| Renovation dose |
The health department’s decision to whitewash primary health centres, sub-divisional hospitals and other healthcare services ahead of Diwali has drawn criticism from doctors across Bihar.
The decision has come at a time when state-run facilities are bugged by shortage of medicines and equipment.
According to the miffed doctors, making basic drugs and equipment available at the healthcare institutions should be more important for the department than whitewashing the buildings.
Some of the doctors are also of the opinion that the department could have thought of carrying out proper renovation work at the institutions.
Department principal secretary Deepak Kumar had issued a directive on September 27, according to which the primary health centres, sub-divisional hospitals and Sadar hospitals have to be whitewashed ahead of Diwali.
Ranjit Kumar, a doctor associated with Koilwar primary health centre in Bhojpur, said the decision an “eyewash” rather than a whitewash.
“This is simply an eyewash. When there is such a huge crisis of drugs and equipment at the healthcare institutions, what can the department achieve by painting the walls of the buildings? I would have been happier had the department thought of making essential drugs and equipment available at the health institutions. The infrastructure of most of the primary healthcare institutions is inadequate. The government should have first thought of upgrading the facilities. This is an irony of sorts,” said Kumar.
He added that at the Koilwar primary health centre there is in need of separate male and female wards.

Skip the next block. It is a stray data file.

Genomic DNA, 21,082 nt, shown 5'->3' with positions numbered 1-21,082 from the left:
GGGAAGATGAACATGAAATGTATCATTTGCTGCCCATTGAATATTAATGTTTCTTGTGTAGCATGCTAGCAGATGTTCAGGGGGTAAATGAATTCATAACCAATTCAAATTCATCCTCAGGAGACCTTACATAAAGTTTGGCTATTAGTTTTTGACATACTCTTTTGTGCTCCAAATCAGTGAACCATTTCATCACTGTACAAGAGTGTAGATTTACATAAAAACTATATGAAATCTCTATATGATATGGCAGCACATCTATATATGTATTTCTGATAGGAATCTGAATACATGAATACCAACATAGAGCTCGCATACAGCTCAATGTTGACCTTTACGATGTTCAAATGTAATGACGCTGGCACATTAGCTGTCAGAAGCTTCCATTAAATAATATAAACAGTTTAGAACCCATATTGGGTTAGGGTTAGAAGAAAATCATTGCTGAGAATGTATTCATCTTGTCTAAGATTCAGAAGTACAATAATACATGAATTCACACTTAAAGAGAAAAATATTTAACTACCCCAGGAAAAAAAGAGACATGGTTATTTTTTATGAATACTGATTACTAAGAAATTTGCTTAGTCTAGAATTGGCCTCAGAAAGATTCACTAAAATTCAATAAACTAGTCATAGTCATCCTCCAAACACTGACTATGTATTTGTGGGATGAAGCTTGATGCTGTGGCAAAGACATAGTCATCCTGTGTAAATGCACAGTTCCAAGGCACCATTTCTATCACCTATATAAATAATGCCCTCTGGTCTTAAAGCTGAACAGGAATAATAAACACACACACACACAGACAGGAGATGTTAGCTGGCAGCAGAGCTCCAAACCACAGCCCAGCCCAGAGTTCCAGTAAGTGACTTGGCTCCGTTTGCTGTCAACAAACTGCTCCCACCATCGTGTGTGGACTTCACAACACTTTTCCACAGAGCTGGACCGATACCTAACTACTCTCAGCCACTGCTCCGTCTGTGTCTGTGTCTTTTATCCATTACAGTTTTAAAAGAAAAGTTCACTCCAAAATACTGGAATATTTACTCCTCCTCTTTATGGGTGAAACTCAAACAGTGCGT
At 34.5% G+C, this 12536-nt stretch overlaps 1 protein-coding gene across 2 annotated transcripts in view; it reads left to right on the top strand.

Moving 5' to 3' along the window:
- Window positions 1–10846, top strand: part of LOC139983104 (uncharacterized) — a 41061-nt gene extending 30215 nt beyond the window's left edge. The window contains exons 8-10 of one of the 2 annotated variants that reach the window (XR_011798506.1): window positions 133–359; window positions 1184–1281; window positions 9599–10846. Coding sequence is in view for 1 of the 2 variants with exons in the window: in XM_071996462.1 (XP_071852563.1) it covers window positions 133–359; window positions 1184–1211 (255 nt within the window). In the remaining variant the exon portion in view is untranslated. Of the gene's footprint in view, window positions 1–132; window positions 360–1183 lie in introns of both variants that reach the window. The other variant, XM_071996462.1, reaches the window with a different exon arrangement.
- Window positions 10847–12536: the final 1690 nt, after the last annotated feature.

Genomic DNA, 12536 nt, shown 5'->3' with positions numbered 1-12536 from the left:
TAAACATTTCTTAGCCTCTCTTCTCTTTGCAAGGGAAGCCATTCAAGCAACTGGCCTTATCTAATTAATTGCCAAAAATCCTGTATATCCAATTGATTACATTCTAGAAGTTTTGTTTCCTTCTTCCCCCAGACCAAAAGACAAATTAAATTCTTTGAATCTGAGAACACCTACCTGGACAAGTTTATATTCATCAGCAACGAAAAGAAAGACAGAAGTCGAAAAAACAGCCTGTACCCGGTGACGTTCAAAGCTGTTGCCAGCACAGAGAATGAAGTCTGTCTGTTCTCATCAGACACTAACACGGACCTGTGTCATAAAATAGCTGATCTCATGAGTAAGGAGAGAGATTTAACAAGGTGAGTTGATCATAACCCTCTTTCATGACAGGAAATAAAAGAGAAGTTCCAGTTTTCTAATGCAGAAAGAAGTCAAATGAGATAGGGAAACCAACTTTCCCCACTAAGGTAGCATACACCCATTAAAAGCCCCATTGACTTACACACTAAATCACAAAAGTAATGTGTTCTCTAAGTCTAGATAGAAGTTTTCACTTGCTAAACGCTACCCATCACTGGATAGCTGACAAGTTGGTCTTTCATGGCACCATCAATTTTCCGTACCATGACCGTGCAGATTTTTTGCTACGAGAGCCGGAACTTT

“We also need separate training rooms for accredited social health activist (Asha) workers . On Tuesday, when I last visited the outpatient department, I could not find any paracetamol tablets. When there is a crisis in providing even paracetamol, the government should not think about whitewashing. Important surgical instruments in operation theatres are too much to ask for. I would request the government to think about providing such instruments first,” he said.
A doctor at Patna Medical College and Hospital (PMCH), who did not wish to be named, also took a jibe at the decision.
“This is height of insensitivity. Why couldn’t the department think about renovation of the healthcare institutions?” asked the doctor.
Some doctors, however, sounded optimistic. Indian Medical Association state president Rajiv Ranjan Prasad said: “In the process of whitewashing, the premises would also get cleaned. An infection-free environment is a must for hospitals. What is the problem if our health centres look good?”
Ajay Kumar, the general secretary of Bihar Health Services Association, also supported the department’s initiative. “Beautification of hospitals would motivate people to visit the government institutions,” he said.